I’m not an expert or even an intermediate level tea drinker, so I’ll try to keep my opinions out of this. This is the second tie kuan yin I’ve had. My first was in a small pack of samplers, and it was far and away the best tea. I wish I remembered where I got it, because it was tasty.
Tea King of China’s, the tea under review, was sold in a nice looking tin at the Asia supermarket. Most of the Chinese supermarkets here seem to carry this brand. It’s inexpensive.
I brew in a pint glass, with stovetop boiled water. I steep in the glass, and strain through a metal strainer into a cup, and drink. It’s simple, and easier to wash out than a teapot/kyusu.
The leaves were fairly large and rolled into loose nuggets.
My first steep was a 10 second cleaning. (Pour in the hot water, steep for 10 seconds, and drain the water into the sink.)
My real first steep was 2 minutes. The liquor was a red-tan color, and had a pronounced roasted scent. The tea had a strong roasted flavor, with a mild tannin undertone. The aftertaste was reminiscent of a mild coffee.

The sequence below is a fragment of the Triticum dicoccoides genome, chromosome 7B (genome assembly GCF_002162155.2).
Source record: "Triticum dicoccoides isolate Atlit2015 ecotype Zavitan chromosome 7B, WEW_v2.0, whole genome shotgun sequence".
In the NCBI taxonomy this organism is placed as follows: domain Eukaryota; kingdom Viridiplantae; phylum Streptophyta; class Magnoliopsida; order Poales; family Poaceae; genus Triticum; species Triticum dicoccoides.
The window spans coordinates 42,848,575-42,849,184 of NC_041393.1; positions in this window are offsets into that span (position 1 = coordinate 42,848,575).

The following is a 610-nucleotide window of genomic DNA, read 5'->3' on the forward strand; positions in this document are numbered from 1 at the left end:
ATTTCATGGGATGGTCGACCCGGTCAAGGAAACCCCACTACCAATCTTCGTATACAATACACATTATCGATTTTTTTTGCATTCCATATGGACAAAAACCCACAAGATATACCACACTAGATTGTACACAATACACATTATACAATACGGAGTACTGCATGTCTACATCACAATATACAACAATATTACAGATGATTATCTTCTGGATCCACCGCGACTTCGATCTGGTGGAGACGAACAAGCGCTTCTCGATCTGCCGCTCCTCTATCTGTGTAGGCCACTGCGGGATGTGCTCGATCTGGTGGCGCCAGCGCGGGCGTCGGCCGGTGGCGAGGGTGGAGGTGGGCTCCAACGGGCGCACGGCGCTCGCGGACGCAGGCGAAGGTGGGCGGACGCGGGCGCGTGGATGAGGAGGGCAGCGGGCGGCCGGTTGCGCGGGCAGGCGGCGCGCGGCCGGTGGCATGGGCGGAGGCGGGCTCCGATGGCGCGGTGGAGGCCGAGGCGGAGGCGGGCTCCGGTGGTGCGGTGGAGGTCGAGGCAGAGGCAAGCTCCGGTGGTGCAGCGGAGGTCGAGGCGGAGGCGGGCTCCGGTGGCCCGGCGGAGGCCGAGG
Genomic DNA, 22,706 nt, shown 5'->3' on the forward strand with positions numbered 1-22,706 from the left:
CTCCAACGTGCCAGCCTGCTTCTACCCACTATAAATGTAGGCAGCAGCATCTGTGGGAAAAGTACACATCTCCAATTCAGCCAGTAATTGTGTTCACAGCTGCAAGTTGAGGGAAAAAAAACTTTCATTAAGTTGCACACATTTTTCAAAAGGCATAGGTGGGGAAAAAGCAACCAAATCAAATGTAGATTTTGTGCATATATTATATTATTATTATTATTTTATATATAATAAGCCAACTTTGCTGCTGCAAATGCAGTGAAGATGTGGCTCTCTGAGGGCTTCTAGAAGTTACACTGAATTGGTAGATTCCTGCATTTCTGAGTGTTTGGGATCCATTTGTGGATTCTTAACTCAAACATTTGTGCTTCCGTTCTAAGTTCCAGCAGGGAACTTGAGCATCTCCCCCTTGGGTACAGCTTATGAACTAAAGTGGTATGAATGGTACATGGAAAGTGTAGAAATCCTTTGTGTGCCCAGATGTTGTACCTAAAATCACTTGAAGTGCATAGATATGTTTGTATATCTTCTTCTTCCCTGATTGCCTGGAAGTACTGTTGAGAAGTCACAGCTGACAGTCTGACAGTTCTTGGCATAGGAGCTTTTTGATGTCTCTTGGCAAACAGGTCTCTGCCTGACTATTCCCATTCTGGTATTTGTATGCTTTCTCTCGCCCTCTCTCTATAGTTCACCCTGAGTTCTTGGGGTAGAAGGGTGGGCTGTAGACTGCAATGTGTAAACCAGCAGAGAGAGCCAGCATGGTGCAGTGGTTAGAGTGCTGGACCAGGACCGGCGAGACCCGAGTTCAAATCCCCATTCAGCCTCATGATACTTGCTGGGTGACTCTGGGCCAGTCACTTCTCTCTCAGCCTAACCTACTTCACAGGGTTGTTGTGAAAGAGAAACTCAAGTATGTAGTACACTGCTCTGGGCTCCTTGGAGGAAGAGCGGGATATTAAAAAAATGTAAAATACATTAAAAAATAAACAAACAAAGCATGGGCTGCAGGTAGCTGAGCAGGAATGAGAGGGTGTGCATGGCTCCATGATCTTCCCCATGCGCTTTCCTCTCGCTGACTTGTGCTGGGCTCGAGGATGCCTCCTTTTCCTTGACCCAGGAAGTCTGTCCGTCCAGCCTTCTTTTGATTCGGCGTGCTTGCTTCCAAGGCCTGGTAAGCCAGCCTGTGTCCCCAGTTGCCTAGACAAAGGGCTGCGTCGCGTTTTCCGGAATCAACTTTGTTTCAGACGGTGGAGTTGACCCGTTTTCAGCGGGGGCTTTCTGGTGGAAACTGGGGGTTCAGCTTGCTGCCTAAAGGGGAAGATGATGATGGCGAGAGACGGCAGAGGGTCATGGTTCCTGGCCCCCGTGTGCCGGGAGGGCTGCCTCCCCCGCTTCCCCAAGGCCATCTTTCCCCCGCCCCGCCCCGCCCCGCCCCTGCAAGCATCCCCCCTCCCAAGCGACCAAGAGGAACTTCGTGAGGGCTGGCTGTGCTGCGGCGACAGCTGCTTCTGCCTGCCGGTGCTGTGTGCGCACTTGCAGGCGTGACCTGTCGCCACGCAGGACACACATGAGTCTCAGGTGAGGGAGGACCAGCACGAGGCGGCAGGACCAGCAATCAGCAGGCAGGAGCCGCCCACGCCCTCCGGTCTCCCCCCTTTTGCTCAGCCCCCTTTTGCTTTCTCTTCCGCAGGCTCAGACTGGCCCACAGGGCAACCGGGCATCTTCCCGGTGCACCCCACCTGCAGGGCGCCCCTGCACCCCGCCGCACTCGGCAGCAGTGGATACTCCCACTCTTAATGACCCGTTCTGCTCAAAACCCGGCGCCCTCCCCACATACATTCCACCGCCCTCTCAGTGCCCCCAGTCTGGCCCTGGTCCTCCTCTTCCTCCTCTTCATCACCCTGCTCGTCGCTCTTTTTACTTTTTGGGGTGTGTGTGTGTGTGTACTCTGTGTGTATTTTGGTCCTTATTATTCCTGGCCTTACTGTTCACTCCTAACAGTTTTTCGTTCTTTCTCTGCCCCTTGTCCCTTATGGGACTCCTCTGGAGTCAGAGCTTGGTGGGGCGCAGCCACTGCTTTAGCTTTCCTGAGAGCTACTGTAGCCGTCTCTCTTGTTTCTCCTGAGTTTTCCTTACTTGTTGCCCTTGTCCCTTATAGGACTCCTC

The second steep was 2 minutes. The leaves had opened up. Liquor was just a hint redder. The roasted/toasted overtones had abated, and it tasted more like tea. Some woody flavors reminiscent of an old box came out, and sour flavors came out, as well, as well as mild tannin flavors.
The third steep was 90 seconds. The leaves were open. Liquor was light tan. It looks like the end of this batch of tea. The flavor was “cold oolong in a bottle” flavor. It also tastes a little bit like “smoke”, but pretty thin. I didn’t find much depth in this last steep.
It looks like the trick to this tea is a short steep. So, lots of tea, lots of water, a short steep, and strain it into a pitcher. Repeat 3x, add ice, and into the 1.5L water bottle it goes.🔥24 views